Tuesday, December 12, 2017

Inside Oracle’s cloak-and-dagger political war with Google

Oracle has lobbied aggressively — and seeded negative stories about its search foe — as the two battle in court.

The story that appeared in Quartz this November seemed shocking enough on its own: Google had quietly tracked the location of its Android users, even those who had turned off such monitoring on their smartphones.

But missing from the news site’s report was another eyebrow-raising detail: Some of its evidence, while accurate, appears to have been furnished by one of Google’s fiercest foes: Oracle.

For the past year, the software and cloud computing giant has mounted a cloak-and-dagger, take-no-prisoners lobbying campaign against Google, perhaps hoping to cause the company intense political and financial pain at a time when the two tech giants are also warring in federal court over allegations of stolen computer code.

Since 2010, Oracle has accused Google of copying Java and using key portions of it in the making of Android. Google, for its part, has fought those claims vigorously. More recently, though, their standoff has intensified. And as a sign of the worsening rift between them, this summer Oracle tried to sell reporters on a story about the privacy pitfalls of Android, two sources confirmed to Recode.

Read more here.

https://www.recode.net/2017/12/6/16721364/oracle-google-political-war-location-track-android-safra-catz-java-lawsuit

Monday, October 23, 2017

Professional spy catchers in demand for bug-sweeping

*Note: Have you wondered if you need a sweep?
Don't wait, contact us today we can help. JDL~

In the trade it is known as TSCM but everyone else calls it bug-sweeping. It is not cockroaches that these pest controllers are hunting but eavesdropping devices that could be hidden anywhere from a mobile phone to the cable in the back of a computer.

Demand for the services of professional technical surveillance countermeasures specialists has grown dramatically along with public awareness of the dangers. Britain’s professional spy catchers have never been busier as businesses and wealthy individuals realise that they are being watched and listened to.

Thursday, July 27, 2017

Scary mobile wireless flaw lets hackers track your cellphone's location..


If you're like a lot of people, you've probably worried for many years about other parties spying on you. Maybe it's a weird and persistent feeling that somebody's tracking or watching you each time you make a phone call or go online.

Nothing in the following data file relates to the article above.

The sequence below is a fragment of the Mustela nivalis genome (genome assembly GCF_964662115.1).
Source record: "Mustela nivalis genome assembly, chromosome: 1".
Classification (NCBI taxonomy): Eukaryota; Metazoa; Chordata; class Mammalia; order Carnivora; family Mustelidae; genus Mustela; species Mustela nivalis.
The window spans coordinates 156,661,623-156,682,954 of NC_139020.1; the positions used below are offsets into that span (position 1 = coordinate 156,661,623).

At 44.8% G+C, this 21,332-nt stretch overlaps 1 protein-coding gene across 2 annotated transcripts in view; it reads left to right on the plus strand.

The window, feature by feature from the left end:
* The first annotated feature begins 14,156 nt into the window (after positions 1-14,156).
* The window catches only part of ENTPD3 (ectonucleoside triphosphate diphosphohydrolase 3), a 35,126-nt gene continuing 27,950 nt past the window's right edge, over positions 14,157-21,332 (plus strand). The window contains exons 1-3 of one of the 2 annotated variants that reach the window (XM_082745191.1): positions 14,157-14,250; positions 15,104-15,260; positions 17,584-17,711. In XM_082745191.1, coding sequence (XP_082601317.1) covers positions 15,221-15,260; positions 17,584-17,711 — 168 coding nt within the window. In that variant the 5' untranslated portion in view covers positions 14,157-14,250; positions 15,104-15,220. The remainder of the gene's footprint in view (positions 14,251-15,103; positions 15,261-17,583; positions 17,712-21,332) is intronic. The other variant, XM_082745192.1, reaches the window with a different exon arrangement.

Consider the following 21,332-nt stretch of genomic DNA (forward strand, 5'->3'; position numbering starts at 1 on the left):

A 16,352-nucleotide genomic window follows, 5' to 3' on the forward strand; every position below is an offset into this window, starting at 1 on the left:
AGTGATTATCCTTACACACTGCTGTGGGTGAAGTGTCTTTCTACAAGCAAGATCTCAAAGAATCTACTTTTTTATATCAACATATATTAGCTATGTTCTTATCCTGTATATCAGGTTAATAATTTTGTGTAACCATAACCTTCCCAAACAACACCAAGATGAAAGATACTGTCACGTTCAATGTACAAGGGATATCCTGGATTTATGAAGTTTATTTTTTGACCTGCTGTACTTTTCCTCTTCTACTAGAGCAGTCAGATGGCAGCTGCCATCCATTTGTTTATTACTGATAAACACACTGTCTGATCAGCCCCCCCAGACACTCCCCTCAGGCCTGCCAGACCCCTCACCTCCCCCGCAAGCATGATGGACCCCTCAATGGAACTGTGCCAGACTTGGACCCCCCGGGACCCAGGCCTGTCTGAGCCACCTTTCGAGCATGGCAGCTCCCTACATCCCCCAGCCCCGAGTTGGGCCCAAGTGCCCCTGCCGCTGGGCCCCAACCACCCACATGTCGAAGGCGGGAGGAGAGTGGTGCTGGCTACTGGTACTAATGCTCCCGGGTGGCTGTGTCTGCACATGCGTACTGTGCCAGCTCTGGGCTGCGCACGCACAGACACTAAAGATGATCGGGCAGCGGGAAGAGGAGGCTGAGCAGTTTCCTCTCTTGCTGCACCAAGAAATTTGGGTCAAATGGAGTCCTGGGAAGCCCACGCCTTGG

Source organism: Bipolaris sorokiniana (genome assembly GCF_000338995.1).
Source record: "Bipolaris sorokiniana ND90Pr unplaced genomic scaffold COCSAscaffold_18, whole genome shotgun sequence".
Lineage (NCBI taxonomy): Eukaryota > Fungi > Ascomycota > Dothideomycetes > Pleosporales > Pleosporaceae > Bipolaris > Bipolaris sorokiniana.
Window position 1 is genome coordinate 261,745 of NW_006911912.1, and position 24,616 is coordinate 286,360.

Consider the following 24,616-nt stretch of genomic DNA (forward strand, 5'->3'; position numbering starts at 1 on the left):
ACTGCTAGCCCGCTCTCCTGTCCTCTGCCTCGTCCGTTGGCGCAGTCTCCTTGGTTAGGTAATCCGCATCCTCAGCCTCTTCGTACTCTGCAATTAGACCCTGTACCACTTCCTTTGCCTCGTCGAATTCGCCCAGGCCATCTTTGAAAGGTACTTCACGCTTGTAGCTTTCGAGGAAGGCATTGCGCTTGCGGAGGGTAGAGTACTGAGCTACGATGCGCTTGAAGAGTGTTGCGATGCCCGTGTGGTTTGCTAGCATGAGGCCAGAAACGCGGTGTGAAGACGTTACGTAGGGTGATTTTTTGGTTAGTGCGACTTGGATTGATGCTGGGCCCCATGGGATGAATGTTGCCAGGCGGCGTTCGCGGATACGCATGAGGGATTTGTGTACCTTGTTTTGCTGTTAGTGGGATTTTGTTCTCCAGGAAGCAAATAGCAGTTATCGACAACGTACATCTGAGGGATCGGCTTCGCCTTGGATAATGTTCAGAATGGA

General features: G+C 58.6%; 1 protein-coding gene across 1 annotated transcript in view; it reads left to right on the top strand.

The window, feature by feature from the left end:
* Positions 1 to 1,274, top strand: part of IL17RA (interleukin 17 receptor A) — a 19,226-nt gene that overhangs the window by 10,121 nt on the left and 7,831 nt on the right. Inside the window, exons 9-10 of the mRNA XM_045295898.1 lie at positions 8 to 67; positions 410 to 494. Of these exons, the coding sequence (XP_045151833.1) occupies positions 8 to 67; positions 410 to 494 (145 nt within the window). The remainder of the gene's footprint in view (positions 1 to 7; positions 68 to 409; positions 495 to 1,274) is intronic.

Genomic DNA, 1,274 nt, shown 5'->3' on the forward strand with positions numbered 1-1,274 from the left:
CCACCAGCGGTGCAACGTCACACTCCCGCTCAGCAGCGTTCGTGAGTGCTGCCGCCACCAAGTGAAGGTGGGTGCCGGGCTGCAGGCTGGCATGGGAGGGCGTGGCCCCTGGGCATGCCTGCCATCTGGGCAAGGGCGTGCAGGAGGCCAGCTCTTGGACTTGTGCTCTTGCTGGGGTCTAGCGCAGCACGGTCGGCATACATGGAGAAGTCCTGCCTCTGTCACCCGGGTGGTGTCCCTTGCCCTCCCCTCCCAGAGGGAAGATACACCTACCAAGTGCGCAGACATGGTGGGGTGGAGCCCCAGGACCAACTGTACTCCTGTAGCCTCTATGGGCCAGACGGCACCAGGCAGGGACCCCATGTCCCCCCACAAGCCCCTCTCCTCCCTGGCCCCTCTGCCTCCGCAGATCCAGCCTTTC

In our modern-day ultra connected world, the snoop could be anyone - advertisers, the government, hackers - with the right equipment, spying is quite a real-world possibility.

In fact, we told you about a device called a StingRay, which is essentially a portable, luggage-sized cellphone tower. Once they have a good idea where you are, snoops can switch to a portable device to track you down, to as precisely as a specific room in a building.

Older cellphones that use 2G connections were extremely vulnerable to Stingrays because of the 2G standard's weak encryption. With the introduction of the newer 3G and 4G LTE standards, the common belief is that this weakness has been remedied with stronger encryption. But is this still true?

Investments In IoT Security Mean Solution Providers Better Be Ready..


As Internet of Things security threats continue to rise, solution providers and vendors say they are starting to see the tide turn when it comes to real investments in IoT security technologies.

The comments come as the Black Hat 2017 conference in Las Vegas highlighted some of the latest threats against IoT devices, including attacks on smart locks, critical infrastructure, cars, smart buildings, industrial robots, radiation monitoring devices and more.

They also come after multiple high-profile IoT attacks in recent months, most notably with the Mirai botnet DDoS attacks launched through IoT devices including webcams, routers and video recorders.